By Sonoe Nakasone, Cataloging Coordinator, Field Book Project
It was a sweltering hot summer afternoon when the phone, weak from the D.C. heat, gave a woozy ring.
“Alright, kid, you’re in. You start Monday.” It was the voice of Tammy Peters, Supervisory Archivist at Smithsonian Institution Archives. “Bring your smarts, kid, ‘cause you’re gonna need ‘em.” *Click.*
Surprised, I stood like stone clenching the phone, dial tone droning in the background after Tammy hung up. “Cataloging Coordinator,” I thought. “This should be interesting.”
My first few days working for the Field Book Project flew by in a blur until the day Carolyn Sheffield, Project Manager, decided it was time for an initiation. On that day, she led me deep into the bowels of the National Museum of Natural History through a dark winding hall. We were half way between the ocean floor and the earth’s core when I saw a light beckon from our destination: The Botany and Horticulture Library.
“You get used to the walk,” she smirked.
We crept along the stacks until we reached the rows where field books lay each as strange as the next. I saw one with at least two other books bound inside it. Another was as large as an elephant and filled with photos. Others were small enough to fit into a mouse’s breast pocket. The writing in some was as intricate and decorative as a medieval manuscript, and in others, scratchier than a chicken’s claws. Within the first five minutes of this journey, I could tell smooth sailing wasn’t ahead.
* * *
Okay, so it didn’t really happen like that, but I did become Cataloging Coordinator on the Field Book Project in the uncomfortably hot summer of 2010. At that time, we had zero catalog records and agreements with only the Department of Botany and the Smithsonian Institution Archives to catalog field books. But we also had the hope and the inspiring vision of our Principle Investigators Rusty Russell and Anne Van Camp that if we built it—by “it” we mean the workflows, cataloging infrastructure, and Field Book Registry—they would come.
And they did. We now have nearly 7,000 item level records from the Departments of Botany and Entomology, the Divisions of Birds, Fishes, and Mammals, Smithsonian Libraries, and the Smithsonian Institution Archives. In addition to our item records, we have records describing the collections these items belong to and records describing the persons, organizations, and expeditions that created the field notes.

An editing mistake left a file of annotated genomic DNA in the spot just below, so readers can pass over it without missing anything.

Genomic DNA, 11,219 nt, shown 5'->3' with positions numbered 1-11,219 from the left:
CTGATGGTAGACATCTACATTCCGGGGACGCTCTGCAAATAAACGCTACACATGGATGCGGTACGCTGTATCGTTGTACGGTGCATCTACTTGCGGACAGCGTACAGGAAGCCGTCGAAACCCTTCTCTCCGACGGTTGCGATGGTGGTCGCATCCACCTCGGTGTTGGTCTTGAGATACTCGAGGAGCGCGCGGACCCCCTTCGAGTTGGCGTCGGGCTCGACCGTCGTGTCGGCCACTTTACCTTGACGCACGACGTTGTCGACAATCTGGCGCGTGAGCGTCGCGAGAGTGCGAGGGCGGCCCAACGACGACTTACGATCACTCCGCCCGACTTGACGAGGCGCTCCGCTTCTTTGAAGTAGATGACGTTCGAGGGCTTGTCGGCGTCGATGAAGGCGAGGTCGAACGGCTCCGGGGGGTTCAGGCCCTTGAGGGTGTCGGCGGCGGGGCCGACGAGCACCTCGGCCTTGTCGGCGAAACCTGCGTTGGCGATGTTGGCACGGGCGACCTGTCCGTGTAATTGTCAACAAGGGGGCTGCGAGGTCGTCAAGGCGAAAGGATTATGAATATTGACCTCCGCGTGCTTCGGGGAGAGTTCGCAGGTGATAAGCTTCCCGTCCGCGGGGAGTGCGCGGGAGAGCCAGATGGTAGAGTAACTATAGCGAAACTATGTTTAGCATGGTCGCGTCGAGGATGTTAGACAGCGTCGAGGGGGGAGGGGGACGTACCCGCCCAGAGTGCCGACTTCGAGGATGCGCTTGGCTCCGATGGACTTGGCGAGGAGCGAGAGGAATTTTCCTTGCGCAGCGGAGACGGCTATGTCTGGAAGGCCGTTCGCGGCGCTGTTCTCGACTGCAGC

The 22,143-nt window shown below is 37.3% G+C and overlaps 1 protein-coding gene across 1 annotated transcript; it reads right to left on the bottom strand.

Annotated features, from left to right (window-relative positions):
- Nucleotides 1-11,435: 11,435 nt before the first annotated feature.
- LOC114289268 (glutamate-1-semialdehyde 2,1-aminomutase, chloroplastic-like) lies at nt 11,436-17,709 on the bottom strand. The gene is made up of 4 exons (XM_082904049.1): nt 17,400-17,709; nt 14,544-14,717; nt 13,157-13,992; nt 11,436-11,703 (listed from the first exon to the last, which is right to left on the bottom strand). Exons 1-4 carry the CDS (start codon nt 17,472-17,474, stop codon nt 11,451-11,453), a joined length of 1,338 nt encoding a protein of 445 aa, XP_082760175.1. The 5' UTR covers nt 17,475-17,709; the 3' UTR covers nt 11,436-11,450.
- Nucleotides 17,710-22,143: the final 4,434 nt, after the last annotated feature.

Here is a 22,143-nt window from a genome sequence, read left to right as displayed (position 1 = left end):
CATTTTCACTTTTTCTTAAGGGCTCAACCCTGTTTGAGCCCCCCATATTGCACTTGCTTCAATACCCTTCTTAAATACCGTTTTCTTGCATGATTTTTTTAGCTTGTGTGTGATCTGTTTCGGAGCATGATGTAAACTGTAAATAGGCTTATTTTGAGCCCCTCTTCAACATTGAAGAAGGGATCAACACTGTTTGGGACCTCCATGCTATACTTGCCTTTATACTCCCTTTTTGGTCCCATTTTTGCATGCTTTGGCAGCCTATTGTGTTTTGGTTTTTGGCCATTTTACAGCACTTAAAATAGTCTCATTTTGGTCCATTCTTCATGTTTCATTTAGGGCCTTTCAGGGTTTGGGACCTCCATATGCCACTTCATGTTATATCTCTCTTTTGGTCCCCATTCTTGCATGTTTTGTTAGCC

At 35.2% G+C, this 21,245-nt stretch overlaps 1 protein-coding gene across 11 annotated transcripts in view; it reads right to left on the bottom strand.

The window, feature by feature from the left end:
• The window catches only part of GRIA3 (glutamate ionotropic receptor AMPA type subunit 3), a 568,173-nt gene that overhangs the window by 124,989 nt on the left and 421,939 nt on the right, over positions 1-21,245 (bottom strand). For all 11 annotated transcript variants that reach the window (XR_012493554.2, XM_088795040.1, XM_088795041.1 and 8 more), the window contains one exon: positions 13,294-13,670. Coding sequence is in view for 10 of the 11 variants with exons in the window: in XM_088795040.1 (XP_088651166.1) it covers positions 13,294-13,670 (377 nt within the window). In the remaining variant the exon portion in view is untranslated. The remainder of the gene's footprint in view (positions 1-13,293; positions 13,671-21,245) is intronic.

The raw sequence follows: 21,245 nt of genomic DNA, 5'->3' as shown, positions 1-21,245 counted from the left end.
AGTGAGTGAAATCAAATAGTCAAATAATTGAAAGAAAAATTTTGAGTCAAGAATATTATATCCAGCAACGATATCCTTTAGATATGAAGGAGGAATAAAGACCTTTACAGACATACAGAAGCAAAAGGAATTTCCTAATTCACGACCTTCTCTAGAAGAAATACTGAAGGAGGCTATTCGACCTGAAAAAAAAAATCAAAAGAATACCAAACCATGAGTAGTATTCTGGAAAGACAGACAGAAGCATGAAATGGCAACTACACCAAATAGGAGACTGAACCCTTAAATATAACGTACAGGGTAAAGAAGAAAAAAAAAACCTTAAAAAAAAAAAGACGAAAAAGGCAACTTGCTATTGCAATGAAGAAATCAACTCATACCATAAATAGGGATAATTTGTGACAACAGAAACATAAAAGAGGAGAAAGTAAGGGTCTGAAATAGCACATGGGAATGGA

Two and a half years has not only brought about the realization of our cataloging goals, we’ve also enjoyed sharing with our supporters what we learn from the field notes through our blog, Flickr, Twitter, and our Website. This has enabled us to form partnerships and develop educational and outreach opportunities we wouldn’t have otherwise.
As interesting as the individual stories that each field book tells are, what I find far more compelling is the overarching story of access to information and building bridges between similar and related information. Although I will no longer be working for the Field Book Project, I look forward to seeing great things to come, for example, crowdsourcing and the Semantic Web.
With so much information and so few resources to make sense of it, crowdsourcing is the way to go. “Citizen Scientists” and enthusiasts can transcribe digitally imaged field notes to make them keyword searchable for researchers. Transcription also enables tools like Taxon Finder to identify and tag scientific names in the field books or similar tools to recognize geographic names and entity names (e.g. persons, organizations, and expeditions). Once these names are recognized, other tools can be built to link those names to existing information (like in Encyclopedia of Life or SNAC) on the web or prompt visitors to annotate transcriptions (e.g. So You Think You Can Digitize), geotag, or create an authority record for entities. Data visualizations such as mappings, word graphs, time lines, and many others will also be made easier by transcription and crowdsourcing. Such visualizations present the data in a way that is easy to grasp at a glance, but also allows us to see trends and relationships we might not otherwise see.
There is also potential for the Field Book Project metadata to become part of the Semantic Web. Natural Collections Description (NCD), which FBP uses for collection level descriptions, and Metadata Objects Description Schema (MODS), which FBP uses for item level data, are being enhanced with Research Description Framework (RDF), one of the key components of the Semantic Web. In a nutshell, the use of the RDF data model will enable connections between data from different schemas, platforms, and applications. More information on RDF is found at http://www.w3.org/RDF/.
Needless to say, I’ll be keeping an eye on the exciting things happening here at the Field Book Project, and I hope you will too because this project is Seriously Amazing.
That said, perhaps I should exit the way I came…
* * *
As the sun set on a cold February Friday, its gold-red light blanketed my badge, lying stoically on my empty desk. I picked up my box of things and headed for the door. A sound from behind made me turn. It was Tammy’s footsteps as she walked out of her office slowly. With half her mouth smiling and a twinkle in her eye she said, “You did good, kid. You did good.”